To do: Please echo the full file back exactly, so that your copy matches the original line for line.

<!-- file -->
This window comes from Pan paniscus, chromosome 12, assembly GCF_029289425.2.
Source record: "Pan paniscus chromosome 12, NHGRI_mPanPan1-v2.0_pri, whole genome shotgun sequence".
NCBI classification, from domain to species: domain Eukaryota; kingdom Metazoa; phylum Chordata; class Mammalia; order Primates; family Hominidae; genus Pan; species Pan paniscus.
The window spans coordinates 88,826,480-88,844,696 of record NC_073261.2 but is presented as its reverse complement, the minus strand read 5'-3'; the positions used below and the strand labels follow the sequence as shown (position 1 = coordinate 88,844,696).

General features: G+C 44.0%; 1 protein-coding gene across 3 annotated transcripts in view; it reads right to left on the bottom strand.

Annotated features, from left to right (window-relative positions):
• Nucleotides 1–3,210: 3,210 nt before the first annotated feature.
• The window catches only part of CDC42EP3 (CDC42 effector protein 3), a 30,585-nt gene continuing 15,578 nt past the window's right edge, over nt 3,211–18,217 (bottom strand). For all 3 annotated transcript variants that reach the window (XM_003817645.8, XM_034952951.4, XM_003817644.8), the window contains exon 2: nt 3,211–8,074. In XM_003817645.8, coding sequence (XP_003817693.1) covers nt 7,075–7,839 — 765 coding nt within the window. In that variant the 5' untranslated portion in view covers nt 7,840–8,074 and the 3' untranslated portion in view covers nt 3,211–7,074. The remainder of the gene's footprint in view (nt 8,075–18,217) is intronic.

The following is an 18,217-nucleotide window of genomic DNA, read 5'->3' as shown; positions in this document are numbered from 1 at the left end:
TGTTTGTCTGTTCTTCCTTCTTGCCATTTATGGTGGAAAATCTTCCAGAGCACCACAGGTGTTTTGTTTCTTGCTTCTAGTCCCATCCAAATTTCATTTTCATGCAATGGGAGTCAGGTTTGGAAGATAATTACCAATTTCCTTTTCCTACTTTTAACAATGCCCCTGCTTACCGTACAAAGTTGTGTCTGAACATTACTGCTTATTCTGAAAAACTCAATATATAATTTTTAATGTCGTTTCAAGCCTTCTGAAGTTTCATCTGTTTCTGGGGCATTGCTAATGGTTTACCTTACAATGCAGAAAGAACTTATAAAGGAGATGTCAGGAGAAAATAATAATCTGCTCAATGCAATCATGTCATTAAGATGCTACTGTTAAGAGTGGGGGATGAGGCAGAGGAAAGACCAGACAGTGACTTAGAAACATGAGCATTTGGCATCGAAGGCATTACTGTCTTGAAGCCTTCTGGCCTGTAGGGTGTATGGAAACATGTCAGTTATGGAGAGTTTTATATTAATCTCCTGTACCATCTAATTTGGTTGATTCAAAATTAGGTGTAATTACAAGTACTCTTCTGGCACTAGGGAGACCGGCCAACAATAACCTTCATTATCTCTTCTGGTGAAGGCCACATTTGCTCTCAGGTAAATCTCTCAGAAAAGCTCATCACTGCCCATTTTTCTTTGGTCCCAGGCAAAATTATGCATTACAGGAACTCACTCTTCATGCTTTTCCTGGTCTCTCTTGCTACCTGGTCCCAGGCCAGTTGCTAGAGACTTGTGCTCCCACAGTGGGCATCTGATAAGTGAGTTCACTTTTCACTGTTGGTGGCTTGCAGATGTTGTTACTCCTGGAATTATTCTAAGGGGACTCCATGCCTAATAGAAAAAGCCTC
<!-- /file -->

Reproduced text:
This window comes from Pan paniscus, chromosome 12, assembly GCF_029289425.2.
Source record: "Pan paniscus chromosome 12, NHGRI_mPanPan1-v2.0_pri, whole genome shotgun sequence".
NCBI classification, from domain to species: domain Eukaryota; kingdom Metazoa; phylum Chordata; class Mammalia; order Primates; family Hominidae; genus Pan; species Pan paniscus.
The window spans coordinates 88,826,480-88,844,696 of record NC_073261.2 but is presented as its reverse complement, the minus strand read 5'-3'; the positions used below and the strand labels follow the sequence as shown (position 1 = coordinate 88,844,696).

General features: G+C 44.0%; 1 protein-coding gene across 3 annotated transcripts in view; it reads right to left on the bottom strand.

Annotated features, from left to right (window-relative positions):
• Nucleotides 1–3,210: 3,210 nt before the first annotated feature.
• The window catches only part of CDC42EP3 (CDC42 effector protein 3), a 30,585-nt gene continuing 15,578 nt past the window's right edge, over nt 3,211–18,217 (bottom strand). For all 3 annotated transcript variants that reach the window (XM_003817645.8, XM_034952951.4, XM_003817644.8), the window contains exon 2: nt 3,211–8,074. In XM_003817645.8, coding sequence (XP_003817693.1) covers nt 7,075–7,839 — 765 coding nt within the window. In that variant the 5' untranslated portion in view covers nt 7,840–8,074 and the 3' untranslated portion in view covers nt 3,211–7,074. The remainder of the gene's footprint in view (nt 8,075–18,217) is intronic.

The following is an 18,217-nucleotide window of genomic DNA, read 5'->3' as shown; positions in this document are numbered from 1 at the left end:
TGTTTGTCTGTTCTTCCTTCTTGCCATTTATGGTGGAAAATCTTCCAGAGCACCACAGGTGTTTTGTTTCTTGCTTCTAGTCCCATCCAAATTTCATTTTCATGCAATGGGAGTCAGGTTTGGAAGATAATTACCAATTTCCTTTTCCTACTTTTAACAATGCCCCTGCTTACCGTACAAAGTTGTGTCTGAACATTACTGCTTATTCTGAAAAACTCAATATATAATTTTTAATGTCGTTTCAAGCCTTCTGAAGTTTCATCTGTTTCTGGGGCATTGCTAATGGTTTACCTTACAATGCAGAAAGAACTTATAAAGGAGATGTCAGGAGAAAATAATAATCTGCTCAATGCAATCATGTCATTAAGATGCTACTGTTAAGAGTGGGGGATGAGGCAGAGGAAAGACCAGACAGTGACTTAGAAACATGAGCATTTGGCATCGAAGGCATTACTGTCTTGAAGCCTTCTGGCCTGTAGGGTGTATGGAAACATGTCAGTTATGGAGAGTTTTATATTAATCTCCTGTACCATCTAATTTGGTTGATTCAAAATTAGGTGTAATTACAAGTACTCTTCTGGCACTAGGGAGACCGGCCAACAATAACCTTCATTATCTCTTCTGGTGAAGGCCACATTTGCTCTCAGGTAAATCTCTCAGAAAAGCTCATCACTGCCCATTTTTCTTTGGTCCCAGGCAAAATTATGCATTACAGGAACTCACTCTTCATGCTTTTCCTGGTCTCTCTTGCTACCTGGTCCCAGGCCAGTTGCTAGAGACTTGTGCTCCCACAGTGGGCATCTGATAAGTGAGTTCACTTTTCACTGTTGGTGGCTTGCAGATGTTGTTACTCCTGGAATTATTCTAAGGGGACTCCATGCCTAATAGAAAAAGCCTC